• Find Your Strongest Life

This book is aimed specifically at women. It was inspired by Buckingham's appearance on "The Oprah Winfrey Show."

The book generated the first substantial controversy of his career by taking as its starting point some recent survey data indicating that women had become less happy in the past 40 years. Some prominent feminists including Katha Pollitt and Barbara Ehrenreich criticized the book and a series of articles written by Buckingham in Huffington Post. Pollitt and Ehrenreich argued that the studies were flawed, that the results weren't accurately represented by Buckingham and others, and that other studies showed different results.[4][5]

Find Your Strongest Life was accompanied by a new personal assessment tool called the Strong Life Test, which categorized women according to 9 "Roles," assigning a "Lead Role" and "Supporting Role" to everyone who took the assessment. The book provided general and situation-specific advice based on a person's specific Roles.

The Marcus Buckingham Company (TMBC)[edit]

In 2006, Buckingham started The Marcus Buckingham Company (TMBC) to create management training programs and tools dedicated to promoting the strengths revolution. The company helped him to launch a coordinated series of products in conjunction with the publication of Go Put Your Strengths to Work. Most notable was Trombone Player Wanted, which expounded Buckingham's core strengths principles through a series of vignettes involving a young boy who wants to abandon playing the trombone in favor of the drums (apparently based on Buckingham's own experience in music classes as a boy). Together, the book and the film series became the basis of a TMBC workshop called Simply Strengths.

Where Simply Strengths focuses on helping individuals identify and leverage their own strengths, a second workshop, Strong Manager, aims to help managers learn "The 4 Demands of Management" and apply strengths principles to managing their employees. In 2010, TMBC also introduced a "workshop-in-a-box" titled Strengths Essentials, intended as a turnkey solution for individuals and businesses wanting to deliver their own strengths-oriented workshops.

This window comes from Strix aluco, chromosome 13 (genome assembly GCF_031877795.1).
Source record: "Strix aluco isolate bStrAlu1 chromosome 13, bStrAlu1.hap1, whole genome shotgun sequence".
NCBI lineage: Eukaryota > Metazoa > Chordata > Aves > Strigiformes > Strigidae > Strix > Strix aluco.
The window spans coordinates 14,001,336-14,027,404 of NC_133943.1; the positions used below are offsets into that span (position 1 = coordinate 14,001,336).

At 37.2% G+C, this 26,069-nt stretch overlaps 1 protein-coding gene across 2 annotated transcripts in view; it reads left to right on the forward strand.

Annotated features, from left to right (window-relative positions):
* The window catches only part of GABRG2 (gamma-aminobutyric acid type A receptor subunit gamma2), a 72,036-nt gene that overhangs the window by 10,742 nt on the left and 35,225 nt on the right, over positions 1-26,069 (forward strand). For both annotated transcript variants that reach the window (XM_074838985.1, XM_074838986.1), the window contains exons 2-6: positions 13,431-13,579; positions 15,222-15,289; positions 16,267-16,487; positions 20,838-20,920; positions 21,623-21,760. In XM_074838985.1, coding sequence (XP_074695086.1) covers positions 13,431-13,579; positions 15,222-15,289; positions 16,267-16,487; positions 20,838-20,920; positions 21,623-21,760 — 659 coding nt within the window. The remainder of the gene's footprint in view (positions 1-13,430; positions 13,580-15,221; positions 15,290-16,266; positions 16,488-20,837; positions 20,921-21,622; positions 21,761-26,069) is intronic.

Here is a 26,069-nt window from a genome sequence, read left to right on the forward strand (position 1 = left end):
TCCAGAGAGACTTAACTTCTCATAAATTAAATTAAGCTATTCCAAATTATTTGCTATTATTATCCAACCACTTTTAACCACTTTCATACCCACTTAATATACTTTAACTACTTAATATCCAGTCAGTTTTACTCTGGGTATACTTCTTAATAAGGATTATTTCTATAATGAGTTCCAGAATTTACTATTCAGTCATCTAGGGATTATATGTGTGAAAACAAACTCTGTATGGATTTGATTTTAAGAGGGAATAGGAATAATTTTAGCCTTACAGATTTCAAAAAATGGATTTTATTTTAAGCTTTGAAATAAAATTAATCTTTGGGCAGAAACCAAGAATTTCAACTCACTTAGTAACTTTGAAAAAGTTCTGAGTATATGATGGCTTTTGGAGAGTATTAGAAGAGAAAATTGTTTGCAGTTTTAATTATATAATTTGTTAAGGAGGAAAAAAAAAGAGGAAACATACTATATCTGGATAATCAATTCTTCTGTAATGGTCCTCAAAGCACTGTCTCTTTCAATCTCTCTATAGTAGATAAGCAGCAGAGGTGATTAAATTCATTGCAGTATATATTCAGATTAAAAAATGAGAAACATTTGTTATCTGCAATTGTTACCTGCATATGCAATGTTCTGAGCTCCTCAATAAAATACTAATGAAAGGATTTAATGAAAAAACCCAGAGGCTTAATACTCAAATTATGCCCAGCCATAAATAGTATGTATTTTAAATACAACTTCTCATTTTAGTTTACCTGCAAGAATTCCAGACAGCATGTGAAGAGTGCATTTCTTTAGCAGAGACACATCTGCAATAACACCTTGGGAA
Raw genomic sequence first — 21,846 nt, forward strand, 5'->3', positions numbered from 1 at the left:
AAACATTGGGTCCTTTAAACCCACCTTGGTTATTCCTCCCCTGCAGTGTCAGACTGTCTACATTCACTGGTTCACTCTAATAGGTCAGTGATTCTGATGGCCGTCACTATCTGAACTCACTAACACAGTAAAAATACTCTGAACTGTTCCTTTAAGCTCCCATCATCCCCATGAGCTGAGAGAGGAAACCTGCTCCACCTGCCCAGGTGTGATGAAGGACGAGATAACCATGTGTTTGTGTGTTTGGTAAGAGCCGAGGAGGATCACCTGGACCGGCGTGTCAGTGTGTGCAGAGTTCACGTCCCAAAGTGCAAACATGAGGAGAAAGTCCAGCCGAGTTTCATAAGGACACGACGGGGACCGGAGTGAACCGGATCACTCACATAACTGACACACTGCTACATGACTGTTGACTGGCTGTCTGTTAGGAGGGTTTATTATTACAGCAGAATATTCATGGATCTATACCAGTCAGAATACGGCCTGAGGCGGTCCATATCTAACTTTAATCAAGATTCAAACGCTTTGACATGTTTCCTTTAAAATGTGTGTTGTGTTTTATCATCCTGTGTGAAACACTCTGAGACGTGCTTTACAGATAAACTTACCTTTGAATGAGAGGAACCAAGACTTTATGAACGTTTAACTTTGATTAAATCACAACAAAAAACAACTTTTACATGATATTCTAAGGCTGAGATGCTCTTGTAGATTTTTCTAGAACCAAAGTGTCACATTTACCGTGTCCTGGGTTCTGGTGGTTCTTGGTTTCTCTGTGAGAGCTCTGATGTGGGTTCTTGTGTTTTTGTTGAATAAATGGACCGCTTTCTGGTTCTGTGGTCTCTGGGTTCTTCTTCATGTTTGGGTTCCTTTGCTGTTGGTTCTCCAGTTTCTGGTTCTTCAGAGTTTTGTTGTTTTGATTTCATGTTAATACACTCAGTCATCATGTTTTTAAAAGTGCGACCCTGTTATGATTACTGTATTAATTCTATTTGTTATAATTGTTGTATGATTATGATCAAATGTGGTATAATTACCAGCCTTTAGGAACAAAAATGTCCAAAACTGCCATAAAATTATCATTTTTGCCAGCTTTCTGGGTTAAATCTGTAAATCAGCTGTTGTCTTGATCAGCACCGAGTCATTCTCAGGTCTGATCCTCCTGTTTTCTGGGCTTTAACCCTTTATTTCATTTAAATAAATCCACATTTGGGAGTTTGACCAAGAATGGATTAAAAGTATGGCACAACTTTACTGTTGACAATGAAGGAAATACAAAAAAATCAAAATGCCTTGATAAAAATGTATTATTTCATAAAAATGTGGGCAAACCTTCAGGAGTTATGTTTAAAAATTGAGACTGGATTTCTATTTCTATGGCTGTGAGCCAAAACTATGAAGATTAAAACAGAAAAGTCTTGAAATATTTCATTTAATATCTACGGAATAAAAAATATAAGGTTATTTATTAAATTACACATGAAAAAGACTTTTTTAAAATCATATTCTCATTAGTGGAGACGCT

TMBC has engaged in many corporate partnerships.

Film and television appearances[edit]

In addition to the self-published short film series Trombone Player Wanted, Buckingham has made numerous television appearances as himself, including "The View," "I Want to Work for Diddy," "The Oprah Winfrey Show," "Good Morning America," "The Today Show," "Larry King Live," and "The Dave Ramsey Show."

Publications[edit]

  • First, Break All The Rules (with Curt Coffman; Simon & Schuster, 1999)
  • Now, Discover Your Strengths (with Donald O. Clifton; The Free Press, 2001)
  • The One Thing You Need to Know (The Free Press, 2005)
  • Go Put Your Strengths to Work (The Free Press, 2007)
  • The Truth About You (Thomas Nelson, 2008)
  • Find Your Strongest Life (Thomas Nelson, 2009)
  • StandOut: The Groundbreaking New Strengths Assessment from the Leader of the Strengths Revolution (Thomas Nelson, 2011)

Articles[edit]

See also[edit]

References[edit]

  1. ^ "WEDDINGS;Ms. Rinzler, Mr. Buckingham". New York Times. 17 March 1996. Retrieved 24 May 2011. 
  2. ^ a b "Corporate History". Retrieved 24 May 2011. 
  3. ^ "The New York Times Business Best Sellers". New York Times. 10 October 1999. Retrieved 24 May 2011. 
  4. ^ Pollitt, Katha (30 September 2009). "Are you happy?". The Nation. Retrieved 24 May 2011. 
  5. ^ Ehrenreich, Barbara. "Are Women Getting Sadder?". Barbara Ehrenreich. Retrieved 24 May 2011. 

External links[edit]